7. Wayland.

    Wayland. Active Member Premium Member

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    Ok ClissAT. Thanks for that interesting study into the geological history of Australia. We have a good deal of Schist in the UK also. Our biggest asset in the UK in regard to topsoil quality would be the number of ice ages the country endured in the comparatively resent past. Localised war actions may well have produced the poppy fields of flanders but would have little influence in the Fens. The reason I have trouble with reasoning that a countries age determines its soil quality is, that the fertility of top soil is not a historical phenomenon but the result of more resent actions. One inch in one hundred years on average. If I dig a hole eighteen inches deep I would be down to approximately the Roman period in the UK. Regional conditions could affect this greatly but as a rule of thumb this works. Of course the underlying geological conditions do influence the top soil structure but, I would humbly suggest that your poor soil is the result of more resent actions or lack of them be it climate etc.
     
  8. ClissAT

    ClissAT Valued Member Premium Member GOLD

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    Ah ok I see your thinking, Wayland.
    Possibility something not normal to you over there is our great rate of erosion where even in built up areas we can have more than an inch or so of soil erosion annually.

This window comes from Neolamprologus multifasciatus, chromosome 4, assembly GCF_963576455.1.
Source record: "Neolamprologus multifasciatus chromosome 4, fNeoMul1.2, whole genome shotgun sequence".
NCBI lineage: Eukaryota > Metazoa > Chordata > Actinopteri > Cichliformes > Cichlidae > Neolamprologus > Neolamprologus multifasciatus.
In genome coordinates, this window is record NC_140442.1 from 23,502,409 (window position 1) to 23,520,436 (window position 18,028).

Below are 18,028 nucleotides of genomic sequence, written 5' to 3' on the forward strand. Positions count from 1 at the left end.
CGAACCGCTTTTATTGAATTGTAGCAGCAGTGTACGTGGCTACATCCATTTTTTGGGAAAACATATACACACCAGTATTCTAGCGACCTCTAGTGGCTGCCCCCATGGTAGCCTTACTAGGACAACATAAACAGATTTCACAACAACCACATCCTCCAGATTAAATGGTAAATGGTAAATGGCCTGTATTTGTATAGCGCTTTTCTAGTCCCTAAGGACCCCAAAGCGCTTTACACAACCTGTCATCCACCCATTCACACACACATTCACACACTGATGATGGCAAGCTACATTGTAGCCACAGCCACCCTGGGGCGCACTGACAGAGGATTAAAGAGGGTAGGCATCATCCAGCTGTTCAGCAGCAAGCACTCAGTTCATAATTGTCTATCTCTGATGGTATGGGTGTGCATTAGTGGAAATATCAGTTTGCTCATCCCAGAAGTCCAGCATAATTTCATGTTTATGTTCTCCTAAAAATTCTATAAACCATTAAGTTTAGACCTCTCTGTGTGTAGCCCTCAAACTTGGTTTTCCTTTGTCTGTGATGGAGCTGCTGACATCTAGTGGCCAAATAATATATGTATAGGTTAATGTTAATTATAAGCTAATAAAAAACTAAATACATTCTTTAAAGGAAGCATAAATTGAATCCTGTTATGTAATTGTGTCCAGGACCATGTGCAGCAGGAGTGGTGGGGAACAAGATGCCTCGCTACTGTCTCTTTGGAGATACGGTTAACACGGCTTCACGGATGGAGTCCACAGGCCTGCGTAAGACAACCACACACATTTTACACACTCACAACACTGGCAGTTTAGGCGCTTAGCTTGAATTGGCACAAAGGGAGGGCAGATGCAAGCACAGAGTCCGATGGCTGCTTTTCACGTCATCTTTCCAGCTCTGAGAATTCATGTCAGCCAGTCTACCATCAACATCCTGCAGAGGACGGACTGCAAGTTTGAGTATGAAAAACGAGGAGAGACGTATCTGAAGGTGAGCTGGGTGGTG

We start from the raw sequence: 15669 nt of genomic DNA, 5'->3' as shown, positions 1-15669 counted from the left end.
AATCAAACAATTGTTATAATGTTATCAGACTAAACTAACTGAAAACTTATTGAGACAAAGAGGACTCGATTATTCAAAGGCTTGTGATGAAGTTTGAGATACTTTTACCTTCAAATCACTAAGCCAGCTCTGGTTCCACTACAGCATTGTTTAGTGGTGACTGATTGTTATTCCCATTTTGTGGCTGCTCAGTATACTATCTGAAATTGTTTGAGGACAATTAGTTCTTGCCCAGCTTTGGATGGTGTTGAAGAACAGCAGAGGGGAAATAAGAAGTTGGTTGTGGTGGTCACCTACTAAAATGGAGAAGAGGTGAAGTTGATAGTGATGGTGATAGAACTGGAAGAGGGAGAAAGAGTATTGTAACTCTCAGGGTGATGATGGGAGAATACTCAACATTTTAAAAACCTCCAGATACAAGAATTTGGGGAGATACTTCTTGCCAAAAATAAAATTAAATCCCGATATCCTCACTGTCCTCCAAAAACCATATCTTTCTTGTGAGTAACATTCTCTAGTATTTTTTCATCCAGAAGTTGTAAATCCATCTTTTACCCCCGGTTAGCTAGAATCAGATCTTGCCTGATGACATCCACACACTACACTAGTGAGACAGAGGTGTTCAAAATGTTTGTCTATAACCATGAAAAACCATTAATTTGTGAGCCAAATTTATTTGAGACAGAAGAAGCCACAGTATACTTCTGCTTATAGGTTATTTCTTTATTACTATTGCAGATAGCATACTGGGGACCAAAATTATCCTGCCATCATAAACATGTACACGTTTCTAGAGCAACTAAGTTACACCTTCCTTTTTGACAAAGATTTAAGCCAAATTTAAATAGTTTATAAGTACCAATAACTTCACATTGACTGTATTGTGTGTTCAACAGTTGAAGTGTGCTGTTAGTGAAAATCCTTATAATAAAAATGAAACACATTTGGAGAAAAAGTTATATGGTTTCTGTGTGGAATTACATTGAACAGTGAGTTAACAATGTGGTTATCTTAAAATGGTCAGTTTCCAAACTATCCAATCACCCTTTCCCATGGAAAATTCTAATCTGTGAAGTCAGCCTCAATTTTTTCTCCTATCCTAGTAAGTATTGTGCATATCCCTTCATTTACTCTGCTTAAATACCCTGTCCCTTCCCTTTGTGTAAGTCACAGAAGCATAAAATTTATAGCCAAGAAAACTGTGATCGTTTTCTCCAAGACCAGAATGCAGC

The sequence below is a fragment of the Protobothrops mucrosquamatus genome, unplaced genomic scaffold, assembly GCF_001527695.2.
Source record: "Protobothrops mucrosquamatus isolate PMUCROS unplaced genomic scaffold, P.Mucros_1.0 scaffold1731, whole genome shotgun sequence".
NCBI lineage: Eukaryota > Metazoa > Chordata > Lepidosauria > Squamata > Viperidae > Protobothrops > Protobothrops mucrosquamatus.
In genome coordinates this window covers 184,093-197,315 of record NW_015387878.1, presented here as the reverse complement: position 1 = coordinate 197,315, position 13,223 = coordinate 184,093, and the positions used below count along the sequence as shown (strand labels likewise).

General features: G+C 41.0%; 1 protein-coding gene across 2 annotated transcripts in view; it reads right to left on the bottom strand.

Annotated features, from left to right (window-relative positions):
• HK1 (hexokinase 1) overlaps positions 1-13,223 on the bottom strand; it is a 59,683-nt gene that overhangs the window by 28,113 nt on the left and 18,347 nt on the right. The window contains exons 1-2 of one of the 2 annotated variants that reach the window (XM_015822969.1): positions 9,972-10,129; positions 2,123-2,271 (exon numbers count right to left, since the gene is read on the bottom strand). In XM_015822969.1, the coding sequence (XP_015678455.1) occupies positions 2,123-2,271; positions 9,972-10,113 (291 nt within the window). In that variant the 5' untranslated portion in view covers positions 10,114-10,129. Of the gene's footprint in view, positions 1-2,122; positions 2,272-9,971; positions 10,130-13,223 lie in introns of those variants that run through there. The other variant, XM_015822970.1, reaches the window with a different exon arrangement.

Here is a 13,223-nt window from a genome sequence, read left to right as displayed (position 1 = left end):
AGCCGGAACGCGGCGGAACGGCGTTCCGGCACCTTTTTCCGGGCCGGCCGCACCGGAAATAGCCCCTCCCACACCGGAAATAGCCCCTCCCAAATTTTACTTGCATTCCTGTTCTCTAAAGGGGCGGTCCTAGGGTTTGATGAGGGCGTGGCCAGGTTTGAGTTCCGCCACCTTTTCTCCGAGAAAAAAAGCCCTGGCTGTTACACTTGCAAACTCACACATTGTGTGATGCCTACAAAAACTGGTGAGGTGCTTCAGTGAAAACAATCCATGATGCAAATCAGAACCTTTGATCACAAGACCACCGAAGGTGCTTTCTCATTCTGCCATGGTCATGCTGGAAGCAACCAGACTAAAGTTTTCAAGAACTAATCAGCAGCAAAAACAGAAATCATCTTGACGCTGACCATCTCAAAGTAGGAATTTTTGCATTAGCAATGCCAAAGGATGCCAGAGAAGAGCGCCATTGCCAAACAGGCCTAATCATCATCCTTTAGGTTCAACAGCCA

This is despite people's efforts to preserve and protect the soil.
    The soil is being turned over at a rate that makes it hard to decern the geo age just by digging a hole.
    Farmland is turned over at several inches anually.
    So for us, the notion of going down through the ages is we dig deeper is not a very acurrate method of assessment.
    This turn over of soil makes it very hard to hold organic matter as it is lost faster than it can be made.
     
  9. Mark

    Mark Founder Staff Member

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    This is a very interesting subject and I always consider the "no dig" policy as really meaning a "limited dig" policy because if taken literally backyard food gardening would be very difficult to do!

    I suppose it's easier to no dig in containers or high side raised garden beds via adding compost and mulch etc to top them up but even then there comes a point when a bit of tilling or digging is required.